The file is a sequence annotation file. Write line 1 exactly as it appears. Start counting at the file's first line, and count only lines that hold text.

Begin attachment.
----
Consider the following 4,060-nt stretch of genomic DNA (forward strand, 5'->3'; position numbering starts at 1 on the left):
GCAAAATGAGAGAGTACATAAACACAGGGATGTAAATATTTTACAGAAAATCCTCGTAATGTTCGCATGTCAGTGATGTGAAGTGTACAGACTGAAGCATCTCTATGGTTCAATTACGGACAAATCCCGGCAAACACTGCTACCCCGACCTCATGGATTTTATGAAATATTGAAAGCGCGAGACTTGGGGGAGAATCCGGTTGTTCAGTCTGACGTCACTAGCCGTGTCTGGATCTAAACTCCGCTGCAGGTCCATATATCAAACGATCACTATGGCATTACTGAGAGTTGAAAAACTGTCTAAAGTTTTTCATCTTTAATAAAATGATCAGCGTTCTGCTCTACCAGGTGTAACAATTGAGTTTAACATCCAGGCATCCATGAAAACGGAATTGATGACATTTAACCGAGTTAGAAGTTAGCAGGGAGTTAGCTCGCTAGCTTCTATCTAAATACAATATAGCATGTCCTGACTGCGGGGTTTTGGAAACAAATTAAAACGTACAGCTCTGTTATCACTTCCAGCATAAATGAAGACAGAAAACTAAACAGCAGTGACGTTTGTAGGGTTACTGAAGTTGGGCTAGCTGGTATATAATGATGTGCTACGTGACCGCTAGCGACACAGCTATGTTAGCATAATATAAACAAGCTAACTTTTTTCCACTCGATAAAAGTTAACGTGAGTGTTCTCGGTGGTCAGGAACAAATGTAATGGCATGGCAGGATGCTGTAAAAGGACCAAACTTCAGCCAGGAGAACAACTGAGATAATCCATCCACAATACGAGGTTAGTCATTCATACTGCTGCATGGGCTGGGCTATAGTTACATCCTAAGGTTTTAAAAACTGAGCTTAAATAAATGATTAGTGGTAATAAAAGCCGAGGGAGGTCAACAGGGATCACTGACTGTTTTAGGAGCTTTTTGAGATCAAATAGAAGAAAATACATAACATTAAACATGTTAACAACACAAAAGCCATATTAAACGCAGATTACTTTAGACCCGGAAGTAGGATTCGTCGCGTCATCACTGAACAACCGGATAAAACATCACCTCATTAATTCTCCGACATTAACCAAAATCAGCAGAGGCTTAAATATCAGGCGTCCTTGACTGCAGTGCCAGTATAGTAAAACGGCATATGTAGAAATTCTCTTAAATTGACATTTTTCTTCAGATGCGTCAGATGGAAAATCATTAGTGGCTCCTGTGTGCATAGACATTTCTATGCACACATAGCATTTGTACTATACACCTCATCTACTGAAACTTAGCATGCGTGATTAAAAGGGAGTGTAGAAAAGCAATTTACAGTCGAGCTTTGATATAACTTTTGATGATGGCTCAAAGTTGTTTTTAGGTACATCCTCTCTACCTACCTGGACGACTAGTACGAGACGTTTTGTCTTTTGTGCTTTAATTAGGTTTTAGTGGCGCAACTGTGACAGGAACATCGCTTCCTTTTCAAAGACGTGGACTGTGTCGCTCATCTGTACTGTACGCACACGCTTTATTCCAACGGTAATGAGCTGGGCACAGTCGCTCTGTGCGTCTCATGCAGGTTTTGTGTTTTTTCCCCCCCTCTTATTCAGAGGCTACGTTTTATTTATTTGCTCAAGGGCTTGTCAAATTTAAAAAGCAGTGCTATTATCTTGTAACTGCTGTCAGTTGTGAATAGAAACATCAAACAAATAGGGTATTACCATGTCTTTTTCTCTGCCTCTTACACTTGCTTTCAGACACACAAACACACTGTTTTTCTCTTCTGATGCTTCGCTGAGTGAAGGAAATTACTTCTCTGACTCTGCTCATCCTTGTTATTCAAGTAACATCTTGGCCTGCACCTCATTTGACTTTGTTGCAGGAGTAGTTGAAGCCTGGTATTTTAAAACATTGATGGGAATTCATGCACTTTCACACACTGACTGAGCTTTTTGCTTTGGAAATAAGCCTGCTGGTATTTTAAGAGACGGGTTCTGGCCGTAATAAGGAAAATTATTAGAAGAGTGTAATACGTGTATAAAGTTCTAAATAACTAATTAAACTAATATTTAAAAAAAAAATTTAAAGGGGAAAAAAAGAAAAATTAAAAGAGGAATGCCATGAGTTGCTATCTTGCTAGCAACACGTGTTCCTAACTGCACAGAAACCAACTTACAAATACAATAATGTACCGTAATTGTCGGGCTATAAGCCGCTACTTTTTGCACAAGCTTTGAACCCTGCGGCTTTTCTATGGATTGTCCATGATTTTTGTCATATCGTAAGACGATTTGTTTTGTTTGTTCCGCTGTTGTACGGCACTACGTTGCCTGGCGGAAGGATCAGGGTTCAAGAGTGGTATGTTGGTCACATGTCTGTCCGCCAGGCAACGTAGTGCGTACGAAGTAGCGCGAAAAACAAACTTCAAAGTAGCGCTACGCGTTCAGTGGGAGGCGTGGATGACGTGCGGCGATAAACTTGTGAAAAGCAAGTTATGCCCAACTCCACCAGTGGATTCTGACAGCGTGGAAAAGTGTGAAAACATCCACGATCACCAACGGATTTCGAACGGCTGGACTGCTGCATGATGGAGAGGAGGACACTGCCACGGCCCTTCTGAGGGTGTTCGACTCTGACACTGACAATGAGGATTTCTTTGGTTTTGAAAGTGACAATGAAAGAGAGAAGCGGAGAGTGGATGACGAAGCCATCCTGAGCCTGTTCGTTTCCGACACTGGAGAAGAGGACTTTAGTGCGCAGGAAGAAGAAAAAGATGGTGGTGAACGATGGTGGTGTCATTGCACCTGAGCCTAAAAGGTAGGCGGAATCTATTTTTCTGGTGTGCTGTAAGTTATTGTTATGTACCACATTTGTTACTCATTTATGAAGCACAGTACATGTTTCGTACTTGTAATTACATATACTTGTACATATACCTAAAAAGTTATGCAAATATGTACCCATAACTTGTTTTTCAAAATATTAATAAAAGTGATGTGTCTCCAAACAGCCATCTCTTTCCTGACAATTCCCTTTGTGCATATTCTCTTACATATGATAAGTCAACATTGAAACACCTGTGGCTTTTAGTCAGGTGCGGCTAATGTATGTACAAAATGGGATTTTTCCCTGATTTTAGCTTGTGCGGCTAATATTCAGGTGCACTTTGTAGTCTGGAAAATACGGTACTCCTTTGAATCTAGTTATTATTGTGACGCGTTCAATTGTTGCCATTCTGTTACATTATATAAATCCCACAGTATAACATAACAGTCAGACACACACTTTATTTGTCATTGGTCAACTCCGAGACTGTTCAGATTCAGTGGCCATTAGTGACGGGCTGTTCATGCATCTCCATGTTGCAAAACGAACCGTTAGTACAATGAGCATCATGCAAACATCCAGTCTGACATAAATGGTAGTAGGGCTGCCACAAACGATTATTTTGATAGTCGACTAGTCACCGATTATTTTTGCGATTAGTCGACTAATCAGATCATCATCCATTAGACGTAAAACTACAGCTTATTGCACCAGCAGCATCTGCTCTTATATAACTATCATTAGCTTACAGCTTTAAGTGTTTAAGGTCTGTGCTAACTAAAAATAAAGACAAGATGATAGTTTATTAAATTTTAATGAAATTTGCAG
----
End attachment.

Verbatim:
Consider the following 4,060-nt stretch of genomic DNA (forward strand, 5'->3'; position numbering starts at 1 on the left):